This July 30, Twitter users from the Indian state of Odisha launched a campaign to dedicate an entire day to their state delicacy, a dessert known as Rasagola. (popularly known as “Rasgulla” in India) Calling it “Rasagola Dibasa” (meaning Rasagola Day in Odia-language), Internet users spread the hashtag #RasagolaDibasa, which trended across India for several hours, and celebrated offline in Odisha with support from both the government and private organizations.
Three months back, the Odisha government proposed a “geographical indication” for the dessert, which would establish as a historical fact that Rasagola originated in the area, securing Odisha's “bragging rights” on the dish.
Contrary to some claims that Rasagola is a Bengali dessert, Odisha says it hails from the Jagannatha temple in its region. According to local myth, on July 30, the deities of Jagannatha, Balabhadra, Subhadra, and Sudarshana return to the temple (known as “Niladribije“) after their annual trip to their aunt's house during the grand procession of Ratha Jatra. According to custom, temple-goers present offerings of Rasagola, in order to subdue the gods. This custom is called “Bachanika,” and marks the beginning of Rasagola Day.
Odisha Department of Tourism and Culture welcomed acclaimed sand artist Sudarshan Patnaik to participate at Puri beach:
— Odisha Tourism (@odisha_tourism) July 30, 2015
A popular radio channel, Radio Choklate, held a Rasagola tasting in the city of Bhubaneswar, where the city's most popular confectioners took part in exhibiting and selling their desserts.
— Ranjan Nayak (@Ranjan_Nayak) July 30, 2015
Popular Odia-language daily The Sambad formally celebrated the day at Pahala by collaborating with a local confectioner, promising and encouraging annual celebrations on the day of “Niladribije.”
— Bhubaneswar Buzz (@BBSRBuzz) July 29, 2015
In Bengal, where there are also popular claims of having invented the dessert, people have reacted with both support for and opposition to Odisha's Rasagola Day.
“This seemed particularly cruel of our next-door neighbours, who are well aware Bengal loves its icons. We are down to just three authentic pieces: The venerable Tagore, the alarmingly-thin haired Sourav Ganguly and the “sickly sweet” rosogolla. Take away the myth of Subhas Bose being alive at 118 but spare our taste buds.”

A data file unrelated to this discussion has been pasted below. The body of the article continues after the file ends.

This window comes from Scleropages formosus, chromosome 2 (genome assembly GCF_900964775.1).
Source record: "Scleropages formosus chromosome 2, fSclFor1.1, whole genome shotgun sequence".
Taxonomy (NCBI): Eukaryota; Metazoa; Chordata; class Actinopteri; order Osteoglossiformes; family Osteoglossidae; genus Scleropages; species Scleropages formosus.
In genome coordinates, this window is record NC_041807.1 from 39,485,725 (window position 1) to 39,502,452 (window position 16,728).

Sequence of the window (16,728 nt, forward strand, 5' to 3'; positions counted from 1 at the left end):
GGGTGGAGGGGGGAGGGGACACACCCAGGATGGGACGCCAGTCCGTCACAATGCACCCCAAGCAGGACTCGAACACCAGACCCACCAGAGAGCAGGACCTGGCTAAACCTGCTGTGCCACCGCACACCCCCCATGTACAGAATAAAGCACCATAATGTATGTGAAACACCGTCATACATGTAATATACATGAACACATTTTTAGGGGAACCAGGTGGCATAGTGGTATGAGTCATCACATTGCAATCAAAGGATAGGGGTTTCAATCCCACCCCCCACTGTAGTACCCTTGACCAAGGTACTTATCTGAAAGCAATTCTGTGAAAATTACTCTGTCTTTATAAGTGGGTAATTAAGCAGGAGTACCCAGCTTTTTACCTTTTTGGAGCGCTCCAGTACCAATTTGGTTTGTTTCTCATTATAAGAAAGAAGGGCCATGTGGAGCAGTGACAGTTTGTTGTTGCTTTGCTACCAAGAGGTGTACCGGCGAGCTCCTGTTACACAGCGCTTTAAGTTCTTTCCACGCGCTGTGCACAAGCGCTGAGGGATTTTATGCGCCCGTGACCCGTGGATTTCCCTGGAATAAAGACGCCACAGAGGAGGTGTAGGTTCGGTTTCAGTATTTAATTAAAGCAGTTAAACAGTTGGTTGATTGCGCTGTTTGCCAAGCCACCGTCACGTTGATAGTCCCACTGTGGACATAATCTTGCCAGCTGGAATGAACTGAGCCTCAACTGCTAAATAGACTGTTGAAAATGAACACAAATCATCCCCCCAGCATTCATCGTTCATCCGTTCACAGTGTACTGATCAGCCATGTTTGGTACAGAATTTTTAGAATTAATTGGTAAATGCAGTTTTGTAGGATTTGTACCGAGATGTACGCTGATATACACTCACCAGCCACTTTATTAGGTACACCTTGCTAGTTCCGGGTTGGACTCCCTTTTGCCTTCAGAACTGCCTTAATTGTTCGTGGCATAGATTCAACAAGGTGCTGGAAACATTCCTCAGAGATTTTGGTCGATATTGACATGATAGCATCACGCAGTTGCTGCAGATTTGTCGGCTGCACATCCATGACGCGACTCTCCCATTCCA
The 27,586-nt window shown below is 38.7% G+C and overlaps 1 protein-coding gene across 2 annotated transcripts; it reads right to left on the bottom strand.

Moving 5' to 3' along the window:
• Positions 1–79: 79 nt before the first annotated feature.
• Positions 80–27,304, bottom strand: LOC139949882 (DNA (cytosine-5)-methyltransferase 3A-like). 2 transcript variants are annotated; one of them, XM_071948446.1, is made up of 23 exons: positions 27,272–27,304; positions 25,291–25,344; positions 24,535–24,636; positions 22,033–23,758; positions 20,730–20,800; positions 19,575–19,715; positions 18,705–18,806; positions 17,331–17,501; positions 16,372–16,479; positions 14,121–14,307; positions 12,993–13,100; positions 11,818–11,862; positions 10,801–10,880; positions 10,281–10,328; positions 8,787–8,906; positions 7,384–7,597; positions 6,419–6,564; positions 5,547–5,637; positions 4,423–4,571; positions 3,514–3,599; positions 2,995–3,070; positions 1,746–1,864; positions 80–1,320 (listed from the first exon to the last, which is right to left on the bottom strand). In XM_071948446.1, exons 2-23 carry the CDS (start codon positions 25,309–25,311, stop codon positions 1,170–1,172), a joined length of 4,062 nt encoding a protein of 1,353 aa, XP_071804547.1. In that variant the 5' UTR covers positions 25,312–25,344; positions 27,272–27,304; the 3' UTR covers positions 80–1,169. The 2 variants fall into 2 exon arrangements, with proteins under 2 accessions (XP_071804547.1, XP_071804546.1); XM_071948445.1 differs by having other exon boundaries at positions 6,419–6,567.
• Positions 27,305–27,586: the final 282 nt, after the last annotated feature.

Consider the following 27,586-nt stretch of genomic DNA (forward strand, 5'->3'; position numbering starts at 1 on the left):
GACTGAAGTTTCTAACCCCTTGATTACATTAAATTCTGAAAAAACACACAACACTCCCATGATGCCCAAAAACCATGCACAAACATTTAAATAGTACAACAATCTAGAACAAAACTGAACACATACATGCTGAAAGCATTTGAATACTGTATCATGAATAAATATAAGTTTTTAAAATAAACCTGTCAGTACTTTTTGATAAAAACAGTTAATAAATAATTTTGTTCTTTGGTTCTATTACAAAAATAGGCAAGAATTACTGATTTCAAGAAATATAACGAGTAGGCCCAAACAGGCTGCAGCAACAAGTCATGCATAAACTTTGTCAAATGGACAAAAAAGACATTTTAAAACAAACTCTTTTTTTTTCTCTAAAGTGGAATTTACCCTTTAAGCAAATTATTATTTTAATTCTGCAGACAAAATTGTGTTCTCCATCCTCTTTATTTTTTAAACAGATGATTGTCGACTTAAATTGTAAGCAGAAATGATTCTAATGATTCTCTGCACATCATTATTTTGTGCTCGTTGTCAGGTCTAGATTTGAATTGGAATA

— Dhrubo Jyoti, blog on Hindustan Times
India's national media has also taken notice of the celebration. Outlets including Zee, Hindustan Times, and India Today—not to mention many blogs—have published information and opinion about the event. India's two notable chef-celebrities, Sanjeev Kapoor and Pankaj Bhadouria, have also promoted the day on social media.
On her Facebook page, chef Pankaj Bhadouria wrote, “Did you know that 30th July is now being celebrated as Rasogola Diwas! Rasogolla is offered as Prasad at Jagannath Temple Puri and especially to Goddess Laxmi a day after the Rath Yatra ! Me? I am happy eating them everyday!! #RasagolaDibasa.”
One of the key campaigners, Anita, blogged about the event, saying:
[..] Niladri Bije is an important day of celebration – the last day of the Rath Yatra marks the entry of the Gods to the Temple after their trip. [..] We are celebrating this day as Rasagola Dibasa- a day dedicated to Rasagolas. In Odia language, Dibasa means day. #RasagolaDibasa means Rasagola Day.
Despite the dispute about the dish's origins, Last week's celebration happily avoided any major mixups between Odisha and Bengal. The nationwide Rasagola phenomenon has also helped promote lesser-known spots in Odisha, like Pahala, which could become important in the region's geographical indication. In the long run, more national and even global attention could bring Odisha's cultural heritage to a much larger audience, helping people inside and beyond the region learn more about its important history.